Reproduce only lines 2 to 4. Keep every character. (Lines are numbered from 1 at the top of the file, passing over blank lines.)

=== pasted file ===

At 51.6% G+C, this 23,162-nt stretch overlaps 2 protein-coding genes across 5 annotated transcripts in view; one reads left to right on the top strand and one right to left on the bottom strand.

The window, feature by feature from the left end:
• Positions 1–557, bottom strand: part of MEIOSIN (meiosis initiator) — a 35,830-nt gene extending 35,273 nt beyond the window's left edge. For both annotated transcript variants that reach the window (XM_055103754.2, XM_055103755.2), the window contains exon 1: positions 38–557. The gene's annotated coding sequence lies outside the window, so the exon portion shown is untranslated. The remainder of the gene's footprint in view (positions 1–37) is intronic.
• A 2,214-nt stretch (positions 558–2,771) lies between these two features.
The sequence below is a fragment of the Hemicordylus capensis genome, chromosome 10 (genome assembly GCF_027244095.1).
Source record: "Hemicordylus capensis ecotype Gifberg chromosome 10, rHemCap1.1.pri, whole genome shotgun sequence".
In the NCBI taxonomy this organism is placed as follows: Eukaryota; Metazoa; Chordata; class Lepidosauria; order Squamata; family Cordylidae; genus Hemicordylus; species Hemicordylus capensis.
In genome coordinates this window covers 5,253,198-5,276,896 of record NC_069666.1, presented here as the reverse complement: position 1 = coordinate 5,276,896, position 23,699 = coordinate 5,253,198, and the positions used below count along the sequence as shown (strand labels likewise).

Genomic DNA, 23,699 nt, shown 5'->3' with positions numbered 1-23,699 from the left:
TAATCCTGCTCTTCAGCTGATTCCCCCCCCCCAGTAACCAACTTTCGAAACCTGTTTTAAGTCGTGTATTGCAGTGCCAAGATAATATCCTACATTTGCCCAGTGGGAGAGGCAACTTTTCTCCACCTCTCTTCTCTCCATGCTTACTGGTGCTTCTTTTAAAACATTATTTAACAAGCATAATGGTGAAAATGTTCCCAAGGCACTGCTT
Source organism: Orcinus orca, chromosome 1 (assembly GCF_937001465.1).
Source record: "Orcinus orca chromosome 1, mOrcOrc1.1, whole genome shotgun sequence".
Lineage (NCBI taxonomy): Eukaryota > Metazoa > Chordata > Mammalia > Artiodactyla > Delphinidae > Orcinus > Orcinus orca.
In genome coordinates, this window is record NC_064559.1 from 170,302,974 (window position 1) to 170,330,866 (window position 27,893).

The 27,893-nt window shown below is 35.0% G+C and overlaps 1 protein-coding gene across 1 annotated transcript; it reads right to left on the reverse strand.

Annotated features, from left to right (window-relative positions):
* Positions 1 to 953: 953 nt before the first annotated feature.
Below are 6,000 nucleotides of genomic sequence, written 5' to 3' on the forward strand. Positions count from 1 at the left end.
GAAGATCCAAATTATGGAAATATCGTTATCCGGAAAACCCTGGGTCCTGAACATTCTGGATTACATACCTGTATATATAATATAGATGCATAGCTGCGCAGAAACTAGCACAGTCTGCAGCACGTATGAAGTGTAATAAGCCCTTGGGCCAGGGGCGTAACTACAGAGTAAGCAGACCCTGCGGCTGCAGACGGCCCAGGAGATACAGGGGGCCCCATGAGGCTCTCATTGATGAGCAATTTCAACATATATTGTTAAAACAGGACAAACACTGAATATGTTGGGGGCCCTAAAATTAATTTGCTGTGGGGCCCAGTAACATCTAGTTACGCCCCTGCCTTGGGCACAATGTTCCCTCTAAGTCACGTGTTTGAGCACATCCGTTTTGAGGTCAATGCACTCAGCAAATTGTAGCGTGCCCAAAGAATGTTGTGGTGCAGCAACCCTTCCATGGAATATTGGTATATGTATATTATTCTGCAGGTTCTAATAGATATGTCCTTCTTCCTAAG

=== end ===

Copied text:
The window, feature by feature from the left end:
• Positions 1–557, bottom strand: part of MEIOSIN (meiosis initiator) — a 35,830-nt gene extending 35,273 nt beyond the window's left edge. For both annotated transcript variants that reach the window (XM_055103754.2, XM_055103755.2), the window contains exon 1: positions 38–557. The gene's annotated coding sequence lies outside the window, so the exon portion shown is untranslated. The remainder of the gene's footprint in view (positions 1–37) is intronic.
• A 2,214-nt stretch (positions 558–2,771) lies between these two features.